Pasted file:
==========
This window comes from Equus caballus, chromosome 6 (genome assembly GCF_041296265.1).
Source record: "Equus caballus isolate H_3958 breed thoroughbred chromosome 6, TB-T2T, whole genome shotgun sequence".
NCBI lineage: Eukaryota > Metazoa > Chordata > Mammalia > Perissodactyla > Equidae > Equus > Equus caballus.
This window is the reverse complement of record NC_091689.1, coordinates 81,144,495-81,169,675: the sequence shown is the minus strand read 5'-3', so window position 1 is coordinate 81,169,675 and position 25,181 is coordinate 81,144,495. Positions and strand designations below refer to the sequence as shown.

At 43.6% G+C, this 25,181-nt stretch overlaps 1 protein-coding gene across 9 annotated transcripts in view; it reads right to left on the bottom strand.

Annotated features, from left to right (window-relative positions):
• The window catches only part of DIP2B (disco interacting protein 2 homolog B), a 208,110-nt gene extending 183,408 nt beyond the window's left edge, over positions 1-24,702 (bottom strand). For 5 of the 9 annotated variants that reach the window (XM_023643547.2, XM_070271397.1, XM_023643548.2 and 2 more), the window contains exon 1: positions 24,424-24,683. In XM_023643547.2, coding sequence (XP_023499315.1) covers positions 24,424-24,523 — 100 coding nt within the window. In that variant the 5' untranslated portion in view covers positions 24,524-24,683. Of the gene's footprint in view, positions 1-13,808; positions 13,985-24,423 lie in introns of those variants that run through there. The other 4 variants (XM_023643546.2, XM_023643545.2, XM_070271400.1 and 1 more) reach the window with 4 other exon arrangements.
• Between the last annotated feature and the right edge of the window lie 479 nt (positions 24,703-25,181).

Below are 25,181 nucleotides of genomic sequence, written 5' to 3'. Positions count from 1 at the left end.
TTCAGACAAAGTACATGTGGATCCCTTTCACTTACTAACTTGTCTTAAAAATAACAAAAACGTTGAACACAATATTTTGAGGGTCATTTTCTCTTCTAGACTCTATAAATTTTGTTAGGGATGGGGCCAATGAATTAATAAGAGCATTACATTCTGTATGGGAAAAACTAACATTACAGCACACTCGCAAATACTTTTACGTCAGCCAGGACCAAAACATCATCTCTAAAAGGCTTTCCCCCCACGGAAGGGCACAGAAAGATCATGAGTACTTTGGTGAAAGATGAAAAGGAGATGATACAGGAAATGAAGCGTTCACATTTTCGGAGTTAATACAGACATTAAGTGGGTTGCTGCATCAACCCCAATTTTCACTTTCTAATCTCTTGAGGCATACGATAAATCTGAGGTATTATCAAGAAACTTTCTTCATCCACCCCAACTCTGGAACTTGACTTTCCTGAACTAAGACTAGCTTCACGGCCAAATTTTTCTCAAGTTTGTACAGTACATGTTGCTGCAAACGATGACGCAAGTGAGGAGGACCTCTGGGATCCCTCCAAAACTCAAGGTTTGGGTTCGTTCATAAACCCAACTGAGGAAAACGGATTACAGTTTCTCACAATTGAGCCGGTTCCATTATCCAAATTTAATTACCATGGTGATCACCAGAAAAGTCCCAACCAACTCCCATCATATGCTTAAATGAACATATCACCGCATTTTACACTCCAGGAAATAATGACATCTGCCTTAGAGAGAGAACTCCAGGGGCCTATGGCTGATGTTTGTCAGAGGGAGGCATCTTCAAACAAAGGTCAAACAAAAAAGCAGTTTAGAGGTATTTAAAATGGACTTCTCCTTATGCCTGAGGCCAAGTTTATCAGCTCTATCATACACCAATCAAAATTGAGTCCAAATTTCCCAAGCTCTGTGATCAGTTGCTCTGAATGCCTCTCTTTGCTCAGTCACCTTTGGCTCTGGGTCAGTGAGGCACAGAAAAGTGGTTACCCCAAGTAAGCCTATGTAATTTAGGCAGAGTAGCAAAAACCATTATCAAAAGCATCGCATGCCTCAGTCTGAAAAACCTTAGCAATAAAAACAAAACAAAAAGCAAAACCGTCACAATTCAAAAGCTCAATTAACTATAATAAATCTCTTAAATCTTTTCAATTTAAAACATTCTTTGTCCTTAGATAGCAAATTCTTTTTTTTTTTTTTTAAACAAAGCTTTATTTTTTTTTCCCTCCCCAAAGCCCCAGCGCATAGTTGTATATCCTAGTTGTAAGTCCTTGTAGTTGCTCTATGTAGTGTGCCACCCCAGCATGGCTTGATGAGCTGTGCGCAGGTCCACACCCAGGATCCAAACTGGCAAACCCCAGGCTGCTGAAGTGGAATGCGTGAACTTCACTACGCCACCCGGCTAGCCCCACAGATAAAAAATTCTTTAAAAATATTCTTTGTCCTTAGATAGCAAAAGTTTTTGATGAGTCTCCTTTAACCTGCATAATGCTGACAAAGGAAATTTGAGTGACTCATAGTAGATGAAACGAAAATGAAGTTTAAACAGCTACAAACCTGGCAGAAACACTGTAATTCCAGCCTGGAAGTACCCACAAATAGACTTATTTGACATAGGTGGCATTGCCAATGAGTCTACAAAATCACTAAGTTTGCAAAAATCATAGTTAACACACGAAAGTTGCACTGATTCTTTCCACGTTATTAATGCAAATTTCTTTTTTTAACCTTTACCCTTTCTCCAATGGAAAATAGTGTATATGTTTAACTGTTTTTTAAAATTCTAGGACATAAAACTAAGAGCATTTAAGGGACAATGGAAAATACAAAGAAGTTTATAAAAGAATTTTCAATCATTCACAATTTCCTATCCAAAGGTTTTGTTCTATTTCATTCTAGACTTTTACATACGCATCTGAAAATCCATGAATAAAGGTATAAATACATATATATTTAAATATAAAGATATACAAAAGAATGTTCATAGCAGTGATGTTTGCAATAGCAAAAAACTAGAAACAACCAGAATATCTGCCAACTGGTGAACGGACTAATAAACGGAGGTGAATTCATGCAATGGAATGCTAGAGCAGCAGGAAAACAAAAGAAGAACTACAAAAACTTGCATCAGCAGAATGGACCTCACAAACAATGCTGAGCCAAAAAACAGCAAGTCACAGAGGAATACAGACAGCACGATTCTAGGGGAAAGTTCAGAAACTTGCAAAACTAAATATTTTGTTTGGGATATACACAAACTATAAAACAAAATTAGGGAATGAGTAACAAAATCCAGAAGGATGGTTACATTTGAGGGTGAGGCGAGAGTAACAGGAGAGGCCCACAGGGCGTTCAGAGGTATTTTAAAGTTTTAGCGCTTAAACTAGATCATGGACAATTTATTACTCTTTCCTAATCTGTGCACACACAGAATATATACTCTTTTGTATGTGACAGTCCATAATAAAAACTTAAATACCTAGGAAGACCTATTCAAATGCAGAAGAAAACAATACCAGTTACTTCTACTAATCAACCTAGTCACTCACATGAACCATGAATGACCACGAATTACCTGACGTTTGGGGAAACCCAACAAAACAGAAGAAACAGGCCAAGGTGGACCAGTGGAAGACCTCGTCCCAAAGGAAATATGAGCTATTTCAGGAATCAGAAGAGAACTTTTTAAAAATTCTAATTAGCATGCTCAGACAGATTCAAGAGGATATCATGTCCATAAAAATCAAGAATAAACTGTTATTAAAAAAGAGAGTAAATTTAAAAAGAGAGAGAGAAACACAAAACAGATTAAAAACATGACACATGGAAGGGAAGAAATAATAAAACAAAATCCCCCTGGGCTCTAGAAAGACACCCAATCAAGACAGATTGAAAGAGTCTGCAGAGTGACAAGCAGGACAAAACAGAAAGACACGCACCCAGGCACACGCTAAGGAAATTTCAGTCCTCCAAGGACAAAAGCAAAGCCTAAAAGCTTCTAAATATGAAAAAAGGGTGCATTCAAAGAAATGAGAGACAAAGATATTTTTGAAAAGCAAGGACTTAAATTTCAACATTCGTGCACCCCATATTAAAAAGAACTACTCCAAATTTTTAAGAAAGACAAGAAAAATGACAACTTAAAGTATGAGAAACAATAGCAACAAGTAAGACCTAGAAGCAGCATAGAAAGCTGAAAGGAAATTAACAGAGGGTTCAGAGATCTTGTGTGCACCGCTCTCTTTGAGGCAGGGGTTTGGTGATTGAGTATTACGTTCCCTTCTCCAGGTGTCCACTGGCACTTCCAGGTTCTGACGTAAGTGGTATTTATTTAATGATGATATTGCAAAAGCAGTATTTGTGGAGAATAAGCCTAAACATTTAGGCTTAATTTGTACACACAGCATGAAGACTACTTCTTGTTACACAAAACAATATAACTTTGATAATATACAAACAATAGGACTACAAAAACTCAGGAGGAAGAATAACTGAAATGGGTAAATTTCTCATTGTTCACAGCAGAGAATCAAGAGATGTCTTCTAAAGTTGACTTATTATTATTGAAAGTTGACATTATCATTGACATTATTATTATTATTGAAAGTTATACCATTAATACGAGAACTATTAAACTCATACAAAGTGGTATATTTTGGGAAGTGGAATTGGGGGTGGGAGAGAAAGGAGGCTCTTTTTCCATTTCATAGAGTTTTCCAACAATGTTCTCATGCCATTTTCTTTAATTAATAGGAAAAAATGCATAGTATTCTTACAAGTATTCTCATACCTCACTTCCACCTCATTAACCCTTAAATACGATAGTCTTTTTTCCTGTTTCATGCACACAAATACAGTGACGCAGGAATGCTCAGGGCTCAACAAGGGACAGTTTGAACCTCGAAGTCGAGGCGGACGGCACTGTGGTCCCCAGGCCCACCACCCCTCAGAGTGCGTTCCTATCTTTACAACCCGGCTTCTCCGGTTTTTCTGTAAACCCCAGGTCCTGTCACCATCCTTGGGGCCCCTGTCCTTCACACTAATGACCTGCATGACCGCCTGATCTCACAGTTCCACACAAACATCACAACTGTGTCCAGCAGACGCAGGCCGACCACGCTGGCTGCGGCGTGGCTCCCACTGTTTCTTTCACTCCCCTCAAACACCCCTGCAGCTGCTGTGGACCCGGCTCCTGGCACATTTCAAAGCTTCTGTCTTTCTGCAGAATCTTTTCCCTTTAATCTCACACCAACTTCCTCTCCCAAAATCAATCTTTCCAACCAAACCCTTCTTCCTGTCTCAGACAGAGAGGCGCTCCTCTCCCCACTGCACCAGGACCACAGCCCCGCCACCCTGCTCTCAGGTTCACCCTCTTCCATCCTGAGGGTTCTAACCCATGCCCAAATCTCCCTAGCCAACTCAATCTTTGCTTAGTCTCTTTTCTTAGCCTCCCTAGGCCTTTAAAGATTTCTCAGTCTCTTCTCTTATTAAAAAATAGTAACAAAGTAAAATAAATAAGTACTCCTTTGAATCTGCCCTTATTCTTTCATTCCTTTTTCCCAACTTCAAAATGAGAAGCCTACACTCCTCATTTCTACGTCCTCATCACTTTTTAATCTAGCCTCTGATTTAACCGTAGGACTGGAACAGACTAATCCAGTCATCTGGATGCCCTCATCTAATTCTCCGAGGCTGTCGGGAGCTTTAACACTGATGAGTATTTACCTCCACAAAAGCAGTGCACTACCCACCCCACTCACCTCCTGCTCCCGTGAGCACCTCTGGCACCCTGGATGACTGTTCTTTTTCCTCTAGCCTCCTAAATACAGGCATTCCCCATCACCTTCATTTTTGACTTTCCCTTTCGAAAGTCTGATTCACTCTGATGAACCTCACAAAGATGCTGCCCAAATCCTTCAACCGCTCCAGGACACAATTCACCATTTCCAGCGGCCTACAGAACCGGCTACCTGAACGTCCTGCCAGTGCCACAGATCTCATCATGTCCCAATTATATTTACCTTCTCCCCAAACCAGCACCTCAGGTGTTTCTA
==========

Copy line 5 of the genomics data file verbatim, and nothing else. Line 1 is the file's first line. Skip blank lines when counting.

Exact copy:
At 43.6% G+C, this 25,181-nt stretch overlaps 1 protein-coding gene across 9 annotated transcripts in view; it reads right to left on the bottom strand.